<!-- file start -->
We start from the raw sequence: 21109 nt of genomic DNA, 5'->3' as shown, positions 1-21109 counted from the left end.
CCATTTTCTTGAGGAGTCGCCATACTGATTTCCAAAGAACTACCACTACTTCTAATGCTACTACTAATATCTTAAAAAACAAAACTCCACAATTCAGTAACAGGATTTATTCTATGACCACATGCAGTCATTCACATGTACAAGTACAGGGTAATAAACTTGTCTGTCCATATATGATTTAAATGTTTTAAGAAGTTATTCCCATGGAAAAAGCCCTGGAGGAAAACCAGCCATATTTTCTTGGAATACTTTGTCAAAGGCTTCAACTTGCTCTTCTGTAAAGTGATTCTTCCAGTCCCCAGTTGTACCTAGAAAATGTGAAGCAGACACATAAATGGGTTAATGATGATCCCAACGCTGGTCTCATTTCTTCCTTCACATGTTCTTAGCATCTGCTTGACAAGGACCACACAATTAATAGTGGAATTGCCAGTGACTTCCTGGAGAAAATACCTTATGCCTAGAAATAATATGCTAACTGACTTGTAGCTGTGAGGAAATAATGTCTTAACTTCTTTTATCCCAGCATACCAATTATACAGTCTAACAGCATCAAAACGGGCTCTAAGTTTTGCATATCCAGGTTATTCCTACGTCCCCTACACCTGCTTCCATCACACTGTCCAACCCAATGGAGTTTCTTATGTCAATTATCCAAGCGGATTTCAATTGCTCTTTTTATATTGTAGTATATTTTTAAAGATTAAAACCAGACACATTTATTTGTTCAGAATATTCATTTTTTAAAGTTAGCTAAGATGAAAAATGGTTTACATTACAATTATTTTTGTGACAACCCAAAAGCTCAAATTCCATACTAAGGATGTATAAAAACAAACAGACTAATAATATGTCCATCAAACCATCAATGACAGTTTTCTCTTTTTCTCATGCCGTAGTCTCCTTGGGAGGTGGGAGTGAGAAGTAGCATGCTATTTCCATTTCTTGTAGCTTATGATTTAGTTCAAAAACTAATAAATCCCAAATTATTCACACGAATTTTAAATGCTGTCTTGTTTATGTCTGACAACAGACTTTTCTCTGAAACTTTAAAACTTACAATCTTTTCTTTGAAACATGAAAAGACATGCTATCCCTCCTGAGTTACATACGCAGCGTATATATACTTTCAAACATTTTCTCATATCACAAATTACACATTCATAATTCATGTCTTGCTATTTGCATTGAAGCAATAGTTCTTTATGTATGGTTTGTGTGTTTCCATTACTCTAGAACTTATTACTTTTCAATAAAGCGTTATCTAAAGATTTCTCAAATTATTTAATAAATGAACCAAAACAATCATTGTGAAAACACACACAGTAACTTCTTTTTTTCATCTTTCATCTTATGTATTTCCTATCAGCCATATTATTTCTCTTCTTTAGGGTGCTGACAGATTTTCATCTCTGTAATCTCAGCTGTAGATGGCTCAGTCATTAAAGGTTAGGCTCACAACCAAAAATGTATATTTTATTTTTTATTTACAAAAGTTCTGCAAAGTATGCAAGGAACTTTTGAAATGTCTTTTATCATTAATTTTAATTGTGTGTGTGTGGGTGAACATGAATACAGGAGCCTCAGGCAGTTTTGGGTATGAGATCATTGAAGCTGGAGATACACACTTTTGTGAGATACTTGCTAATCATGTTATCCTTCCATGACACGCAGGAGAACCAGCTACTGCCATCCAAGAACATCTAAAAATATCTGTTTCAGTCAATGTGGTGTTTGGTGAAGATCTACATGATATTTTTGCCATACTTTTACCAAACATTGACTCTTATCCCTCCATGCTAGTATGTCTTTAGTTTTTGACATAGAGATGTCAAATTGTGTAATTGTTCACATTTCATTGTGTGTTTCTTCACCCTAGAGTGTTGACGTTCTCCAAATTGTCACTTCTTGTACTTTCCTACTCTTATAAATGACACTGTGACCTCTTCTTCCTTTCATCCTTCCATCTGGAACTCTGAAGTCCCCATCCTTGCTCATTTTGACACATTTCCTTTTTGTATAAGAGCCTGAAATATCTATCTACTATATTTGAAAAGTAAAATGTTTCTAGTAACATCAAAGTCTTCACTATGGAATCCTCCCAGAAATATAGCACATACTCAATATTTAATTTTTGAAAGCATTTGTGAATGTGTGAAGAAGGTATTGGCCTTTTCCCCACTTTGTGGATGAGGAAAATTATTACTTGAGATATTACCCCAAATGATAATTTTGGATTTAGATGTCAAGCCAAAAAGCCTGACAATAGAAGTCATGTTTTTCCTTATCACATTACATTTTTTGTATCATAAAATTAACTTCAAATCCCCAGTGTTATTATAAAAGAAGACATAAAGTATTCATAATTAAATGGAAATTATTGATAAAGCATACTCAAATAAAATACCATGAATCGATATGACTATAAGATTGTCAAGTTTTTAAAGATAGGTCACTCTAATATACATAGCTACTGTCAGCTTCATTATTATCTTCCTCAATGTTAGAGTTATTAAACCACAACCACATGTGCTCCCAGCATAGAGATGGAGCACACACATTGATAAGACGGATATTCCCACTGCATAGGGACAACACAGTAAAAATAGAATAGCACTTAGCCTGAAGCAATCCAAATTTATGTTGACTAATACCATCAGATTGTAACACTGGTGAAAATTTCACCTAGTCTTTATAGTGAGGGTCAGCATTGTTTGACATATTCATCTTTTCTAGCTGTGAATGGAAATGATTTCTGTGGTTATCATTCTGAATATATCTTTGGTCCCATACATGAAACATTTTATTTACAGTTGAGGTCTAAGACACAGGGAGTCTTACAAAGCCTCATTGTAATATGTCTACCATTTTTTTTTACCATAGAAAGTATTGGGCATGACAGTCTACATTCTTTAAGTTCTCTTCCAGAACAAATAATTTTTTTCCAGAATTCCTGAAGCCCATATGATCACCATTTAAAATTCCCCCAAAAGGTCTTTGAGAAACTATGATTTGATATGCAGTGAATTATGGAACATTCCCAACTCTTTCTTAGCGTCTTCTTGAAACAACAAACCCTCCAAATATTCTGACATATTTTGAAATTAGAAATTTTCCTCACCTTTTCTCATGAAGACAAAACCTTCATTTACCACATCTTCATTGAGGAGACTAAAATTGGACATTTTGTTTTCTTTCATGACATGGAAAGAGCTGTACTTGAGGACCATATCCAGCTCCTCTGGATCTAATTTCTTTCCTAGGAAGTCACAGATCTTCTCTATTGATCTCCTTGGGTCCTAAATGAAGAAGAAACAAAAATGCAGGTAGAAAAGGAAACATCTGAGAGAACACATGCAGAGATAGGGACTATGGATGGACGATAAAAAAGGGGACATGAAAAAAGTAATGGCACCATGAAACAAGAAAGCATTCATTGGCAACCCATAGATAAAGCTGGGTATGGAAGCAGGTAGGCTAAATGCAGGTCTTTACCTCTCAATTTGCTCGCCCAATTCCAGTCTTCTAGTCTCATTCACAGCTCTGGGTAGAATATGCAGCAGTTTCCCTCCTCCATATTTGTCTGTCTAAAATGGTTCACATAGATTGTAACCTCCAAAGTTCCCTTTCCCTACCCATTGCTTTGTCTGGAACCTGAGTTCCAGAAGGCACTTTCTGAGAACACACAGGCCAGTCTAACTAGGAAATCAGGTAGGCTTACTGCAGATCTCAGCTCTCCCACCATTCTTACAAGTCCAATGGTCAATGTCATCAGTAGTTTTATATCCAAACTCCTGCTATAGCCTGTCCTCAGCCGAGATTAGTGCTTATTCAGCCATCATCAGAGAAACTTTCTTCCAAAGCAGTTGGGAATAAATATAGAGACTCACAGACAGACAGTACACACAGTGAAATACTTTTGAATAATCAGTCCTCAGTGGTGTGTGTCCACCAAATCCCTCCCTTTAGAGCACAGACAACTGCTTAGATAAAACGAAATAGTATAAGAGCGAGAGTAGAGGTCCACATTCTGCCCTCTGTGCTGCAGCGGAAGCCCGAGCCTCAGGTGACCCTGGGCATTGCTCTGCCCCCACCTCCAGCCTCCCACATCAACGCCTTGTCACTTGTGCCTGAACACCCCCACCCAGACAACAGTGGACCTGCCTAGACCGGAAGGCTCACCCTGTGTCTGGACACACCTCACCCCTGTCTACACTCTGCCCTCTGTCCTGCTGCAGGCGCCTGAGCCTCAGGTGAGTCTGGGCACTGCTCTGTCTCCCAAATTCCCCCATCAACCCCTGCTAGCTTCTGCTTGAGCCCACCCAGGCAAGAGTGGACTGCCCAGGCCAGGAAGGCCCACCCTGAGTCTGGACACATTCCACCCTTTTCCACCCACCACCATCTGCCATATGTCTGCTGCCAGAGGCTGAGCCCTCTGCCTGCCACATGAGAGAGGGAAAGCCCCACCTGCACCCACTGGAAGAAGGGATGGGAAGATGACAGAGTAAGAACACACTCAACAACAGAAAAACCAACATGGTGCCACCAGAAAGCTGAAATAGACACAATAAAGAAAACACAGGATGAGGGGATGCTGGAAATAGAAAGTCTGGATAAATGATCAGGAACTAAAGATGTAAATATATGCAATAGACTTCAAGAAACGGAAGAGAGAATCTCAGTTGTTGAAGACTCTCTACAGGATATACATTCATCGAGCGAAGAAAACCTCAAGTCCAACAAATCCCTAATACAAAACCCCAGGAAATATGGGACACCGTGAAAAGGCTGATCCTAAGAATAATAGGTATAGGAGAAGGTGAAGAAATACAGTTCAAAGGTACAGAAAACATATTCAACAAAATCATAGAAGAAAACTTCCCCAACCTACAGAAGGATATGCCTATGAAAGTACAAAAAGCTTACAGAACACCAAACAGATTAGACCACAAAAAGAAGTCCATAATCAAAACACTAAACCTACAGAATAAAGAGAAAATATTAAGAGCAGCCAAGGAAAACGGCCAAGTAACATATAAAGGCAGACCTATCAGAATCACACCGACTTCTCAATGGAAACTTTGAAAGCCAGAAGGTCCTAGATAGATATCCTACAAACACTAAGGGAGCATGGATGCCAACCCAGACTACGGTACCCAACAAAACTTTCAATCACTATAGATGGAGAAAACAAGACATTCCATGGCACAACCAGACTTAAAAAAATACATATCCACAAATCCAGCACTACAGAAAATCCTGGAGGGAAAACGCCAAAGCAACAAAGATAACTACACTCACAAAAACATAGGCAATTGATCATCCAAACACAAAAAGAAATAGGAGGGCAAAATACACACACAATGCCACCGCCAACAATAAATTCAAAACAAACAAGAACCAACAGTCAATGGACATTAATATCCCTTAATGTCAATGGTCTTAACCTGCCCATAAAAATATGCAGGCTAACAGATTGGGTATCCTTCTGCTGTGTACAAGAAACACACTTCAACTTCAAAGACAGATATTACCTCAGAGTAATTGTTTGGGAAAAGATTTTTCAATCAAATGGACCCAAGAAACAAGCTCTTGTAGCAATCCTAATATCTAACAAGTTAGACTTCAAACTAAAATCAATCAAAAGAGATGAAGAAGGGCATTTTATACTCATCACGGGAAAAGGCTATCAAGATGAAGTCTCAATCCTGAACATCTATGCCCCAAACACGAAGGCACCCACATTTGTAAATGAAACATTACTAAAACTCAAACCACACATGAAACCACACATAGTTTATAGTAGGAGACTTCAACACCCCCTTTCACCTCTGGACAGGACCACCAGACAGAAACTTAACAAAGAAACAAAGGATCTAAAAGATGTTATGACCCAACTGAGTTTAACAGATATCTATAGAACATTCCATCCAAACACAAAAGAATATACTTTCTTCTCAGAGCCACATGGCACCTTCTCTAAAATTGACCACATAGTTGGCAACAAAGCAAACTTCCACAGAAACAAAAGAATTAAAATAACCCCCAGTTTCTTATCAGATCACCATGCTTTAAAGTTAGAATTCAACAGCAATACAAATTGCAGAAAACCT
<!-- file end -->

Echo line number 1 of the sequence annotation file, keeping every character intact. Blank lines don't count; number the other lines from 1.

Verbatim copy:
We start from the raw sequence: 21109 nt of genomic DNA, 5'->3' as shown, positions 1-21109 counted from the left end.